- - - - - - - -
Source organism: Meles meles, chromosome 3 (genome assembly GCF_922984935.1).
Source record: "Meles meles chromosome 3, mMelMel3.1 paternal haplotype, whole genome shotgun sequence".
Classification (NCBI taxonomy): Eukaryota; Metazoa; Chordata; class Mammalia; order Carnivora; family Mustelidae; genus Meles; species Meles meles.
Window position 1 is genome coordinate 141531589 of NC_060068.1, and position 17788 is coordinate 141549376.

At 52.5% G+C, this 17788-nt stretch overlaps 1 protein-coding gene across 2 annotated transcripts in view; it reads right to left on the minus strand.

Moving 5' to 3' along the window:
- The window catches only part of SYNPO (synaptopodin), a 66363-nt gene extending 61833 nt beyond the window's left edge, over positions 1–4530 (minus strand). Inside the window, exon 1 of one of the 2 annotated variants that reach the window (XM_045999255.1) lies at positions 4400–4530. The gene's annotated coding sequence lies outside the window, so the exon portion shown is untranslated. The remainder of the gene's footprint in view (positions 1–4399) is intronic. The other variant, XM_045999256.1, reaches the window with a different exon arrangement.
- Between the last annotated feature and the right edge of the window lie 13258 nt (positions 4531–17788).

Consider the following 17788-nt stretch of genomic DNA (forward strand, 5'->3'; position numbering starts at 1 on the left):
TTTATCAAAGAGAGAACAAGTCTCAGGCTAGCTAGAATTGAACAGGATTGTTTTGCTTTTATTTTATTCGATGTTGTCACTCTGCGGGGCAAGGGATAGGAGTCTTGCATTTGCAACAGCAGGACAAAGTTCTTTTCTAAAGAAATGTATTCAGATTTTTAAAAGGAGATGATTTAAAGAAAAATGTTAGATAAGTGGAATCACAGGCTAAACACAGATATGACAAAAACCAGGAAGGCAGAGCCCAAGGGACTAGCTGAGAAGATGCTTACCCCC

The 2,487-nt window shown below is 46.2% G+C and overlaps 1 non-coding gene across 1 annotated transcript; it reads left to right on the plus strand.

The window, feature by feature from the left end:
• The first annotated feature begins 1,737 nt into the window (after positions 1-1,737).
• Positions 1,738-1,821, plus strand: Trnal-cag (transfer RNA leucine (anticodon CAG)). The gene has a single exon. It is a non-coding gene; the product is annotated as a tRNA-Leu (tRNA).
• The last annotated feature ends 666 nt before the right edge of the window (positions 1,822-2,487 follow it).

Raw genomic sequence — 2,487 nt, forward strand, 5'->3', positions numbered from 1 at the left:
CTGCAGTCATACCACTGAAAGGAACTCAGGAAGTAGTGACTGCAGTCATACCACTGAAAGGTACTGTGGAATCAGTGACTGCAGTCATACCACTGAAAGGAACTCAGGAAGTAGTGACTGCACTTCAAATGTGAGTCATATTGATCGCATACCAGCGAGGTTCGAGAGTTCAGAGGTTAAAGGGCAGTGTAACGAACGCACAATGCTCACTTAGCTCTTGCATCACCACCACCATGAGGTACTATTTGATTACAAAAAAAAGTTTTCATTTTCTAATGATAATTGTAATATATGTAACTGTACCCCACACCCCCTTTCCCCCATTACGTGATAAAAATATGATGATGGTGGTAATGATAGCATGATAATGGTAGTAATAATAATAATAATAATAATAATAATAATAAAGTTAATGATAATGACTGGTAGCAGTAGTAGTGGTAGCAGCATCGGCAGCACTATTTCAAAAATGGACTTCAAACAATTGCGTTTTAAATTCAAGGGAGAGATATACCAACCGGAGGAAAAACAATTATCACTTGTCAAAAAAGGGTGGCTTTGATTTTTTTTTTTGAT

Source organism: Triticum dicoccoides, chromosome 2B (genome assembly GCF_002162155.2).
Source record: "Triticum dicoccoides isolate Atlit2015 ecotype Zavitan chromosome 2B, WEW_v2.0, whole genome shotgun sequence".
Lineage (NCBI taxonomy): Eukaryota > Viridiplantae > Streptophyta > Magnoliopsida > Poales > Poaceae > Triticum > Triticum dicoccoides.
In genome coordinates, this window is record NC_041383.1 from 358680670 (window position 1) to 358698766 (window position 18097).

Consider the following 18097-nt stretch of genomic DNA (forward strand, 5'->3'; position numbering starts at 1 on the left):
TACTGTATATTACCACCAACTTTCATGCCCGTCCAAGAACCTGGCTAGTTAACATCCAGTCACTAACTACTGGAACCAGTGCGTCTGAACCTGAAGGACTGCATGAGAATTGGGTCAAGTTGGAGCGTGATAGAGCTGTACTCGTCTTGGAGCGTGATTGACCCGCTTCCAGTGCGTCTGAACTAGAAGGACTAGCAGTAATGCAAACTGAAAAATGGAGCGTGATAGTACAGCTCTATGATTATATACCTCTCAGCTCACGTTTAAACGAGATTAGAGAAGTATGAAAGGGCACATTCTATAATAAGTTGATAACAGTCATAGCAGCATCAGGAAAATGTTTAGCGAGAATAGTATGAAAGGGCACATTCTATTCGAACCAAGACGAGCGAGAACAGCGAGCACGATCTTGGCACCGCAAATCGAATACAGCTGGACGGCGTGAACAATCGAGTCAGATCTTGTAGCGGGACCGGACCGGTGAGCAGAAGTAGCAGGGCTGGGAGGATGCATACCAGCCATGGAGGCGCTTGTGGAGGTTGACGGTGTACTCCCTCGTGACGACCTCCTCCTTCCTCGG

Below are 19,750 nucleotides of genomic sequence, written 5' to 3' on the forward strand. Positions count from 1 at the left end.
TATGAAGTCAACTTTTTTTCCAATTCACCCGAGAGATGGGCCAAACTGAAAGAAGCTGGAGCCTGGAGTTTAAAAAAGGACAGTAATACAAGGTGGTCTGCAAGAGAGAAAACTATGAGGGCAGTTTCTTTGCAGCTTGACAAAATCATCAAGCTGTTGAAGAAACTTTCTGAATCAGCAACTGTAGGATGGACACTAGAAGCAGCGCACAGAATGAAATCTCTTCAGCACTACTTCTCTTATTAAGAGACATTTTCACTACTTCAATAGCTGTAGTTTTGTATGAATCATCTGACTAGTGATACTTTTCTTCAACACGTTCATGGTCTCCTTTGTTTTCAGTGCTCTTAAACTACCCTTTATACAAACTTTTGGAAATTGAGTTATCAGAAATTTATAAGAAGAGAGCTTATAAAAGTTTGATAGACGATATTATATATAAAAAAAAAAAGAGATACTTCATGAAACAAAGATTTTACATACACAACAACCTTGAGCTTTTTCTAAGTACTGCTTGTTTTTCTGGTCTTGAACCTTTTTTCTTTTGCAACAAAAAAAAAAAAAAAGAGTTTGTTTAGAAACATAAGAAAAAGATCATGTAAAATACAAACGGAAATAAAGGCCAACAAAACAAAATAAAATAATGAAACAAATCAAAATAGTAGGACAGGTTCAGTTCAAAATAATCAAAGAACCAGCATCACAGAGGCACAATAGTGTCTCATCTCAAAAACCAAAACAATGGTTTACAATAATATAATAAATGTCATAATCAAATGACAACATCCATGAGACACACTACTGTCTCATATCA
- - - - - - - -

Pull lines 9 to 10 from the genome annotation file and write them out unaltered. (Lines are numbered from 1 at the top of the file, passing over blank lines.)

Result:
Consider the following 17788-nt stretch of genomic DNA (forward strand, 5'->3'; position numbering starts at 1 on the left):
TTTATCAAAGAGAGAACAAGTCTCAGGCTAGCTAGAATTGAACAGGATTGTTTTGCTTTTATTTTATTCGATGTTGTCACTCTGCGGGGCAAGGGATAGGAGTCTTGCATTTGCAACAGCAGGACAAAGTTCTTTTCTAAAGAAATGTATTCAGATTTTTAAAAGGAGATGATTTAAAGAAAAATGTTAGATAAGTGGAATCACAGGCTAAACACAGATATGACAAAAACCAGGAAGGCAGAGCCCAAGGGACTAGCTGAGAAGATGCTTACCCCC